Seahawks defensive coordinator Kris Richard was asked what play elements make Shanahan’s style of offense so unique.

“Stretch outside zone,” Richard explained. “Outside, zone, trying to attack the C-gaps, trying to expose the C-gaps in some way shape or form, whether it’s going to be punch-side or getting the halfback cutting back and trying to attack it that side.”

Wagner said Shanahan likes to “flood the zone a lot,” which he described as a situation where there are a number of zone defenders in one area and teams try to outnumber them. 

“It makes you challenge your discipline … you have to bring an extra zone defender to know where you’re lacking,” Wagner described.

Last season, the Falcons ranked first in points during the regular season, second in yards, third in passing yards and fifth in rushing yards. Football Outsiders’ DVOA metric, which measures efficiency on a snap-by-snap basis, ranked the Falcons offense as the best in the league by a comfortable margin. 

Shanahan faced the Seahawks twice last season (once in the regular season and once in the postseason) and the Falcons had success offensively each time. The 49ers don’t have the same talent and personnel as the Falcons, but great coaches and offensive minds know how to scheme players open and get the most out of their players.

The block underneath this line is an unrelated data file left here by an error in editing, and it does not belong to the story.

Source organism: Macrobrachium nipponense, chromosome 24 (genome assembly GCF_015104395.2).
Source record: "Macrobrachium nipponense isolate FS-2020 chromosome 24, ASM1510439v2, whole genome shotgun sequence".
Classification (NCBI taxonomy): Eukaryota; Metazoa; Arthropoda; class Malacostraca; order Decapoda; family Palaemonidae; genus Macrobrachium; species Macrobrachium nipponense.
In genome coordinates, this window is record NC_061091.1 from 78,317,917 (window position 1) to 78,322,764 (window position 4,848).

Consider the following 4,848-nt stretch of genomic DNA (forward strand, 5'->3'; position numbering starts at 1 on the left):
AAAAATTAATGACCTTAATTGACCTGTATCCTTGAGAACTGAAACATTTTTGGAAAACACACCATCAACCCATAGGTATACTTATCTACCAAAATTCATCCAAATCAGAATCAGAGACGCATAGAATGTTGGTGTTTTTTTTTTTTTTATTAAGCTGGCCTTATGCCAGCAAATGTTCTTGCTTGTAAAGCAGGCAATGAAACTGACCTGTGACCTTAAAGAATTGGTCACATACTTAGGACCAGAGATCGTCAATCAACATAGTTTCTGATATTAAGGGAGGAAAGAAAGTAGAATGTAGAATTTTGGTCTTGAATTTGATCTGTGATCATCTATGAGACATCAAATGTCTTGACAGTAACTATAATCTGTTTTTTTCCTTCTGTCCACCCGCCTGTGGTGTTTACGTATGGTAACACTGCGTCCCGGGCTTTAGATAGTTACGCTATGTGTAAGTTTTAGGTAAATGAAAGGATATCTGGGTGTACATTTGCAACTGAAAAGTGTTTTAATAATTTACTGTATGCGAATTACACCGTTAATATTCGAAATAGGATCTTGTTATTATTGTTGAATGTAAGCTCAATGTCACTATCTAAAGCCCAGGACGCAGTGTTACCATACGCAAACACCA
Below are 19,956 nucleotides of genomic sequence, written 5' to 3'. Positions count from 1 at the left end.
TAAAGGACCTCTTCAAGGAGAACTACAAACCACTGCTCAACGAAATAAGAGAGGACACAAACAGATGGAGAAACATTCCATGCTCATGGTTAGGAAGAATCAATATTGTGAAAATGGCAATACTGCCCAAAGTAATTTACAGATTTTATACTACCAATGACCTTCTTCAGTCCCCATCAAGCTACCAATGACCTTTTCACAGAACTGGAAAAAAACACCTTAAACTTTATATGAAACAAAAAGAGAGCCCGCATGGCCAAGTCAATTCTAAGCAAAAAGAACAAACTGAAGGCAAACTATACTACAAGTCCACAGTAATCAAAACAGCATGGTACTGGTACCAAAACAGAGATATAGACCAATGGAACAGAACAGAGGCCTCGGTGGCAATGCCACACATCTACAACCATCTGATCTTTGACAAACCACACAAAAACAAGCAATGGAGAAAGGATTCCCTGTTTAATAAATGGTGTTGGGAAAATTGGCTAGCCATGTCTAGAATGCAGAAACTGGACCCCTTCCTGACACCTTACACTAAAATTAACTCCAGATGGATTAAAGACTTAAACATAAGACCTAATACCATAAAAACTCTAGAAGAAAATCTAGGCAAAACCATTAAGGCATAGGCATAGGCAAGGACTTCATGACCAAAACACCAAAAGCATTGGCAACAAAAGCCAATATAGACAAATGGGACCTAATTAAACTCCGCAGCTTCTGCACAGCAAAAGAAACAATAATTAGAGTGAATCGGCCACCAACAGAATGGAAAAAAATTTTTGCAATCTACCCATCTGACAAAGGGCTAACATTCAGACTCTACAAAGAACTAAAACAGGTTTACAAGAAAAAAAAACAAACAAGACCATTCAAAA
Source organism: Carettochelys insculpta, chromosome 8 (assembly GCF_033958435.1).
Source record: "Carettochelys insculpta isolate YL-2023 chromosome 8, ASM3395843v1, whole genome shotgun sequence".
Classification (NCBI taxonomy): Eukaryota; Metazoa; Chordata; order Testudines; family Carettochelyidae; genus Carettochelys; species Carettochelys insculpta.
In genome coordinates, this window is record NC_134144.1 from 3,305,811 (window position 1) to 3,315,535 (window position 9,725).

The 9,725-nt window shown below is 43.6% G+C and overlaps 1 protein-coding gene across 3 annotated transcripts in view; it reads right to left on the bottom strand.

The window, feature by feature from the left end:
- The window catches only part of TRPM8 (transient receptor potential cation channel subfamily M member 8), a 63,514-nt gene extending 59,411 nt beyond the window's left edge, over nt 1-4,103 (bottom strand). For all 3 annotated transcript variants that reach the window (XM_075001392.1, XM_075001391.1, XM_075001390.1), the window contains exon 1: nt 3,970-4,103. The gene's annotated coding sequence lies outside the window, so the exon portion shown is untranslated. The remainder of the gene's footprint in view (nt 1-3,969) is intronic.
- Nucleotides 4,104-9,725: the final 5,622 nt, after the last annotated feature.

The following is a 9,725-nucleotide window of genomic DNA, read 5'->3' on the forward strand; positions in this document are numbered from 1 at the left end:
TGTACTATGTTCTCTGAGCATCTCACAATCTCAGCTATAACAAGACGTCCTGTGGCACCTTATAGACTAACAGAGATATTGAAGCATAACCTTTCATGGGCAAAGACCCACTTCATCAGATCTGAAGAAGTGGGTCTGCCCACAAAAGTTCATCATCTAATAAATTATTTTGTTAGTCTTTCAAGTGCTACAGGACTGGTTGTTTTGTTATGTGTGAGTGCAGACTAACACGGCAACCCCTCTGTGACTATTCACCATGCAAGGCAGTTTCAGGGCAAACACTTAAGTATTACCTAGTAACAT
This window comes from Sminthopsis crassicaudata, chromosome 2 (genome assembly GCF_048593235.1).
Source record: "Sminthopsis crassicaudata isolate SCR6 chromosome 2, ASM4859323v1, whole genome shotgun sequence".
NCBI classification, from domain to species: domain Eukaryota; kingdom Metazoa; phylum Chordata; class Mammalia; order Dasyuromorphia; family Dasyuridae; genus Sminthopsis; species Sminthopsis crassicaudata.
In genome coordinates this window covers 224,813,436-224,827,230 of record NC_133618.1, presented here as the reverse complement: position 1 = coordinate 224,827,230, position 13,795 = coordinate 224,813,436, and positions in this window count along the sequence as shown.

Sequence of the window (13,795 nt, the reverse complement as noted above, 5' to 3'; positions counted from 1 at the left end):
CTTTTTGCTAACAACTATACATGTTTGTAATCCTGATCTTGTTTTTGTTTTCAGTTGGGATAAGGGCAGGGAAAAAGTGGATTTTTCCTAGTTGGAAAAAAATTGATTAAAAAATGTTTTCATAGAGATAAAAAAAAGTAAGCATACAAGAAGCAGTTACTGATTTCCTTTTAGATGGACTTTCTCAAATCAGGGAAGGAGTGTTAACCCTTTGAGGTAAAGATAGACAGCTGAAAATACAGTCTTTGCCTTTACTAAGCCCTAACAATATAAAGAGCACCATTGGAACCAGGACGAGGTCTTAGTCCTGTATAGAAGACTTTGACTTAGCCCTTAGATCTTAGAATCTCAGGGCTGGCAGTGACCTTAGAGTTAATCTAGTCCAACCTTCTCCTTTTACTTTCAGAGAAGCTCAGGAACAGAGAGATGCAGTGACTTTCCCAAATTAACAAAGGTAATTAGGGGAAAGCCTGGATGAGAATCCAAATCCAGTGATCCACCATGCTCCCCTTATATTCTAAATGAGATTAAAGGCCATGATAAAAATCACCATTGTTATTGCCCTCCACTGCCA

“Just preparing for them is pretty close to the same,” Shanahan said when asked about the similarities of preparing for the Seahawks now compared to when he was in Atlanta. “There’s only so many things you can do versus that defense, they don’t give a ton of looks, you know the fronts, you know the coverages, so there’s only so many ways you can attack them. In Atlanta, we had some players to where if you got down in stuff, we had guys who could make some plays to get back and I still believe we have that here. We just have to go get it done, and there’s not much of a difference from a preparation standpoint. I still attack it the same way and still try to put in the same stuff and I just hope that the more we do it, the better we get.”